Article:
Life on the Farm in the West is Shaped by Water

Tershia D’Elgin’s book 'The Man Who Thought He Owned Water' examines how water defines farming, and is an astute look at how water regulations shape daily life.

Even after a very rainy winter in California, the state—and much of the West—is still experiencing drought conditions. To call water a complex issue is an understatement.

Tershia D’Elgin has immersed herself in the subject of Western water rights. In her book, The Man Who Thought He Owned Water, the San Diego-based writer and water resources consultant charts the history of her family’s farm, Big Bend Station, on the South Platte River in Colorado through the water it uses. Despite her depth of knowledge of hydrology, biology, law, and policy, D’Elgin approaches the issue as an activist, with a personal connection to the land and a mission to inspire others to think critically about the way water is used in agriculture.

William Eaton Phelps—the title character and D’Elgin’s father—moved his family to the farm in the 1960s. Among its many old structures, a former stagecoach stop built in 1864 became their home as the property grew from 300 acres to more than 1,000 and became a cattle ranch.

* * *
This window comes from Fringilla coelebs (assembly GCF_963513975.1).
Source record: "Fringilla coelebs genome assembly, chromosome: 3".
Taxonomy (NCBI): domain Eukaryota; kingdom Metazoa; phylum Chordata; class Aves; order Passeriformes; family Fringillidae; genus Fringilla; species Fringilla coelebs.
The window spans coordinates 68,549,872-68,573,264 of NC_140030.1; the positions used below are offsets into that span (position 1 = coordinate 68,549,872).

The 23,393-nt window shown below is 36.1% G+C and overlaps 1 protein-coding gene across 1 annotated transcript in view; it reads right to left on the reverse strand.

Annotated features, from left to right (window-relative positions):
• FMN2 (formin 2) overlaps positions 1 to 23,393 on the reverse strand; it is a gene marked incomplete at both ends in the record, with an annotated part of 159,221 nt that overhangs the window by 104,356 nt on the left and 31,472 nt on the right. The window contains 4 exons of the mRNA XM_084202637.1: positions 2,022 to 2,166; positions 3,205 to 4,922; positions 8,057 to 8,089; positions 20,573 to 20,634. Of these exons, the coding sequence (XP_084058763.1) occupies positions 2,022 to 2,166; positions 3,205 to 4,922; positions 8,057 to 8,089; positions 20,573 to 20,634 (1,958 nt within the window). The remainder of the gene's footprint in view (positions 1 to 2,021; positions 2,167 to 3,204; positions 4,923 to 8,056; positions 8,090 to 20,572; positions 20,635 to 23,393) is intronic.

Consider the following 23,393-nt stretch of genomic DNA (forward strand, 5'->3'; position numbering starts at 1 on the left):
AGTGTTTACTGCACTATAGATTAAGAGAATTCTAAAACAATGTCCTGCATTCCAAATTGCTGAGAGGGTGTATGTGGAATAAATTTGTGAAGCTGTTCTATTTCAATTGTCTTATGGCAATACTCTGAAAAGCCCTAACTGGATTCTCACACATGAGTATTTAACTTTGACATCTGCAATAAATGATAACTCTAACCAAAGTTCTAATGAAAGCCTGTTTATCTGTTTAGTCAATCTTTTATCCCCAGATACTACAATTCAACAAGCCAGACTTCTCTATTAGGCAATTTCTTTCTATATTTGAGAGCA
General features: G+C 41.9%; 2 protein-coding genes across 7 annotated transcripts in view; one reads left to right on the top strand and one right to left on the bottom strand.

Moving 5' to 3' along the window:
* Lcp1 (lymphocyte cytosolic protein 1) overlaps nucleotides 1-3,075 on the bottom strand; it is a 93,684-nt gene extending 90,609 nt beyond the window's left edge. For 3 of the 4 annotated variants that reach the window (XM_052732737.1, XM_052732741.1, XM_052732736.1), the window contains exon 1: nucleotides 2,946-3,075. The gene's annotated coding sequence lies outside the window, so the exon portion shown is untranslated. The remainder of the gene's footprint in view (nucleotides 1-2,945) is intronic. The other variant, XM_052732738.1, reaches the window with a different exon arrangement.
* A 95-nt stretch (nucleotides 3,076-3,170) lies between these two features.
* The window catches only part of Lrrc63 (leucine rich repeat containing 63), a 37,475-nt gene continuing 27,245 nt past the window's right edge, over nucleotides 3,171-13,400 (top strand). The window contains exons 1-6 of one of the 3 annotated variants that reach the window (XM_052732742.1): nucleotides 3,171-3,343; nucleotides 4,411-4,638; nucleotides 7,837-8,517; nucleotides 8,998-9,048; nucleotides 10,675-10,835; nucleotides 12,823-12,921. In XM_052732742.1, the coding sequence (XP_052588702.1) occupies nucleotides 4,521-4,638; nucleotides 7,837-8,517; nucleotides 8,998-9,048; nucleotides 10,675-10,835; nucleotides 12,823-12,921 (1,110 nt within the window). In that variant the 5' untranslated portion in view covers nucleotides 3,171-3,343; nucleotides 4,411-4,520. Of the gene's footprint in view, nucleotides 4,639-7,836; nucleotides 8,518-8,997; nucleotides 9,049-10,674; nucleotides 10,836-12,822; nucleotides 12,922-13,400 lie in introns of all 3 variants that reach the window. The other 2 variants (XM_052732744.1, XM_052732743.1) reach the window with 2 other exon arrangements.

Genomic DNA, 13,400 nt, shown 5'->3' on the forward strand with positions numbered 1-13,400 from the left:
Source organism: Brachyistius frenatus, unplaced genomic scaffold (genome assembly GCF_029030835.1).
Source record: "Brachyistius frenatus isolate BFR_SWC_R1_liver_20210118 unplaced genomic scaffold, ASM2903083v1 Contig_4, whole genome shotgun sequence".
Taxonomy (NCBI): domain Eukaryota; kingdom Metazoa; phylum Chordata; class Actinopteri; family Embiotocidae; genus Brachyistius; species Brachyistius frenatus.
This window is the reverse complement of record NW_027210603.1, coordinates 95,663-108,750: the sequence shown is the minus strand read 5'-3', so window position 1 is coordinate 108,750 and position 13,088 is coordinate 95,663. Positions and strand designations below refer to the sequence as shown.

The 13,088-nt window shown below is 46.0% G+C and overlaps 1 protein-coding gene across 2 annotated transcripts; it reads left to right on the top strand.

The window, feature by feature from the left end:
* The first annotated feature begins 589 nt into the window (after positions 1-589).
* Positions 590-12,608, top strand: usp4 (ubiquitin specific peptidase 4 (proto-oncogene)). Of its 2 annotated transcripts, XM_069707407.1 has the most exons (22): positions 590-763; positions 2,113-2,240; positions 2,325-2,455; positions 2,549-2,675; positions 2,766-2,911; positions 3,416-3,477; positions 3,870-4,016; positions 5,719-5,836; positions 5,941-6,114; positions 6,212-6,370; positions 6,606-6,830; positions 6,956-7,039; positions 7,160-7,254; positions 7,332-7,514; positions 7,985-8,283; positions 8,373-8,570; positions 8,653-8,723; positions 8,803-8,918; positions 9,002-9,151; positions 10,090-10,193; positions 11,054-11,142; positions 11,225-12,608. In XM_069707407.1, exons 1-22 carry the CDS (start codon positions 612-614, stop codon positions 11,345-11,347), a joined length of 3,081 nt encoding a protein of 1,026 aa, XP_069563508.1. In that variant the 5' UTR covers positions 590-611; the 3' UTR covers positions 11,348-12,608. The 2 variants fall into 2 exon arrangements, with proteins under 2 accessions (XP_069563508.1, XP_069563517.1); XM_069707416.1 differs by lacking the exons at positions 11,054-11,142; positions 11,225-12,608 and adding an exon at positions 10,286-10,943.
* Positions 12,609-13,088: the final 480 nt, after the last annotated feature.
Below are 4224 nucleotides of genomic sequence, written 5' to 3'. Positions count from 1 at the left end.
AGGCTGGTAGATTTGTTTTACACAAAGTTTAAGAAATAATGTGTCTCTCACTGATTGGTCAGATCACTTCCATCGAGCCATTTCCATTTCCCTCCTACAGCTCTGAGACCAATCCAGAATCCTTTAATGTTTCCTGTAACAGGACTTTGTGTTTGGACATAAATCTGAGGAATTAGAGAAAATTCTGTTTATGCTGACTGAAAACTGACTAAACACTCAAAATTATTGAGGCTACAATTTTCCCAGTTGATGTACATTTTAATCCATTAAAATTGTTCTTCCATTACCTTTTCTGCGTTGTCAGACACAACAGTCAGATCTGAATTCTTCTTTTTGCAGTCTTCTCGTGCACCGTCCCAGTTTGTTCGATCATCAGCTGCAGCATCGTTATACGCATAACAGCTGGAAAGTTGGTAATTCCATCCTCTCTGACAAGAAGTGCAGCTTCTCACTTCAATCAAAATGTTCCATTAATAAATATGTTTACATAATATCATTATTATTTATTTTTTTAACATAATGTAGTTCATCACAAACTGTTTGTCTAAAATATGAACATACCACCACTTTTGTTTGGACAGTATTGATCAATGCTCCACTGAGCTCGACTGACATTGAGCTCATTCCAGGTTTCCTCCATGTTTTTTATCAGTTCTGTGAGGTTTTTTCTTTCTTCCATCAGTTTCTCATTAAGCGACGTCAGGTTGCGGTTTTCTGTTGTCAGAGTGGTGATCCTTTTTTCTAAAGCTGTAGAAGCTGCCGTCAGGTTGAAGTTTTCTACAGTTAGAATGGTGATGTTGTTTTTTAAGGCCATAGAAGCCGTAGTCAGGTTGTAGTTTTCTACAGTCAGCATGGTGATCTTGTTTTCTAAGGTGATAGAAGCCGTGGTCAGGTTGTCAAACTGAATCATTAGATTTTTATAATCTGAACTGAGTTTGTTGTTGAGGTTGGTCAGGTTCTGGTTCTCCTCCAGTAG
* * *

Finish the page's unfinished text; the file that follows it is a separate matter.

D’Elgin introduces meaty concepts about water, its relationship to food and farming, and the central conflict between today’s rural-versus-urban tug-of-wars; and she challenges readers to really think. She also has a strong voice and memorable sense of humor—and both provide helpful counterpoints to her very technical subject matter in this eloquent, well-written memoir. In the book’s introduction, she makes it clear that she hopes to address a range of readers in both rural and urban areas. She writes:

Researching and writing this, then staring at so astronomical a number on paper—ten elephants’ weight worth of corn per hour, which took 66.6 acre-feet of water to grow—I find I can’t blame small farmers and ranchers, not more than myself. The chutes that sort us into rural and urban, into ‘enviro’ and farmer, into progressive and conservative—these chutes are worse than counterproductive. They’re perilous, because each of us can blame someone else and take no responsibility ourselves. No more chutes! Together, we must rally behind healthful, affordable food production right now, because—as you’ll soon read—the additional question of whether water will still be available to grow food is grave and imminent.

She introduces the term thalweg, “the truest, deepest continuous course of a river,” and encourages readers that “this book’s symbolic thalweg will tell you that this acrimony between ag and urban must stop. The city folks and country folk had better realize their interdependence, better get it together.”

The Man Who Thought He Owned Water suggests that our human supposition of ownership and domination over something as essential and powerful as water—evident in Phelps’ lifelong plight on his farm—is ridiculous. D’Elgin grew up under her dad’s strong influence, with his tireless work ethic and high respect for nature and the wild. She explains how those traits came full circle, eventually resulting in this book.

“And yes, the urge [to write] was prompted by watching Big Bend Station with my father, marveling at insects and wildlife drawn to water, and by my own hopes for the future,” she writes.